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Horton Law Firm Blog States Place Restrictions on Employers and Social Media

States Place Restrictions on Employers and Social Media

Like it or not, social media has become an inescapable part of life. No place is immune from its influence – not even the workplace. In recent years, employers have used social media as a tool to screen and investigate workers and potential hires.

Screen Shot 2015-08-27 at 1.24.50 PMIndividuals and advocacy groups, concerned about a threat to employee privacy, have protested this practice. And one by one, states have started to agree, passing new regulations to protect employees’ private information. These laws are ushering in a new era for social media, with implications for both employers and workers.

Beginning in 2012, individual states began introducing legislation to prohibit employers from requesting or demanding access to their employees’ social media accounts. Currently, 21 states have laws in effect that in some measure ban employer access to employee social media accounts.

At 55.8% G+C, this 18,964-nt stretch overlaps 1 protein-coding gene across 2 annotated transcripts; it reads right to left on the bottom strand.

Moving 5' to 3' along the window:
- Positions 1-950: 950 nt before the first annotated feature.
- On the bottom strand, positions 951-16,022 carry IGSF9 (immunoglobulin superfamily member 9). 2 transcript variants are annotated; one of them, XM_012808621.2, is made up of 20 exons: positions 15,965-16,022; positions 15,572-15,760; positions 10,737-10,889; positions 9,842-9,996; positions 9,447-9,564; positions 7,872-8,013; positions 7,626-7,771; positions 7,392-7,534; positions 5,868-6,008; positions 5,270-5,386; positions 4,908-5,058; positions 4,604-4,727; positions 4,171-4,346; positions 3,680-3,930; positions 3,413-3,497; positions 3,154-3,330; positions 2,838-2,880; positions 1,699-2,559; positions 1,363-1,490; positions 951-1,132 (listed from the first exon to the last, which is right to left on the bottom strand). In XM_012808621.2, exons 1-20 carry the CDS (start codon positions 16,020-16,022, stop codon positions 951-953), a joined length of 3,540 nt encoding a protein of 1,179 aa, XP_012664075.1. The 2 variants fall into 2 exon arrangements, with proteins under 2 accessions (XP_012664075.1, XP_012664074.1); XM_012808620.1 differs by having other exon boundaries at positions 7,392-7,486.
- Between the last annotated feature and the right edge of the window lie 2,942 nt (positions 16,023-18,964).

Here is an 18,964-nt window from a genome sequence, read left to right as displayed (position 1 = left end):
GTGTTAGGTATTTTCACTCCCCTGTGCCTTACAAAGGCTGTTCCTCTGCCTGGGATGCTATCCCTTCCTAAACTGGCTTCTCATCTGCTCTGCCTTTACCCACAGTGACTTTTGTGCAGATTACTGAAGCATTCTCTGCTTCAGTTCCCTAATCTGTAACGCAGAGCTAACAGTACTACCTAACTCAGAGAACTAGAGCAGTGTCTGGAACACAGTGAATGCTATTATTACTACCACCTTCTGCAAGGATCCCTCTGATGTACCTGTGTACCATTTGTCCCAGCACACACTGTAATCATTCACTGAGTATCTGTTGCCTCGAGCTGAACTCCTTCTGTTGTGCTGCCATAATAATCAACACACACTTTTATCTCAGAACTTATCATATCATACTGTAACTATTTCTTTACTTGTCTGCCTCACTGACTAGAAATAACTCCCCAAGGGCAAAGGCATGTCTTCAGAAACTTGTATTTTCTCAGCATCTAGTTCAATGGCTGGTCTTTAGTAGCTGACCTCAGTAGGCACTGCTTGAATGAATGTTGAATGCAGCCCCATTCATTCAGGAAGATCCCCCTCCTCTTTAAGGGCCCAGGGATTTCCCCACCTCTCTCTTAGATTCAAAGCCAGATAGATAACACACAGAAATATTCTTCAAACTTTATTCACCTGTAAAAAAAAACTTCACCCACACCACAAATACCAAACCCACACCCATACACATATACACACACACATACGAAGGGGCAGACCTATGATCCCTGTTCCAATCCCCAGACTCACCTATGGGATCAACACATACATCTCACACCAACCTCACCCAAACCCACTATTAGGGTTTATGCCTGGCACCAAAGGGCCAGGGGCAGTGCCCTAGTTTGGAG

Though the variety and inconsistencies of these laws make it challenging for multistate employers to comply, there are guidelines every employer should adhere to in order to protect employee privacy rights.

Employers should never ask employees about their personal social media accounts or request access to them. Even if an employee’s social media account is public and unrestricted, employers should refrain from accessing it due to the sensitivity of the material and the concern that an employer could potentially access protected information.

Though South Carolina hasn’t passed legislation prohibiting employers from accessing workers’ social media accounts, it’s hopeful that they will follow the example of other states. And even if they don’t, many are holding out hope that federal legislation will be passed in the future to ensure the protection of all American workers.

Employers should never have the right to force employees or potential hires to disclose private information or access private social media accounts. This practice should be prohibited, especially in cases where it is used to make hiring or termination decisions. Many states are beginning to move in the right direction, and we can hope that many others will follow suit soon.

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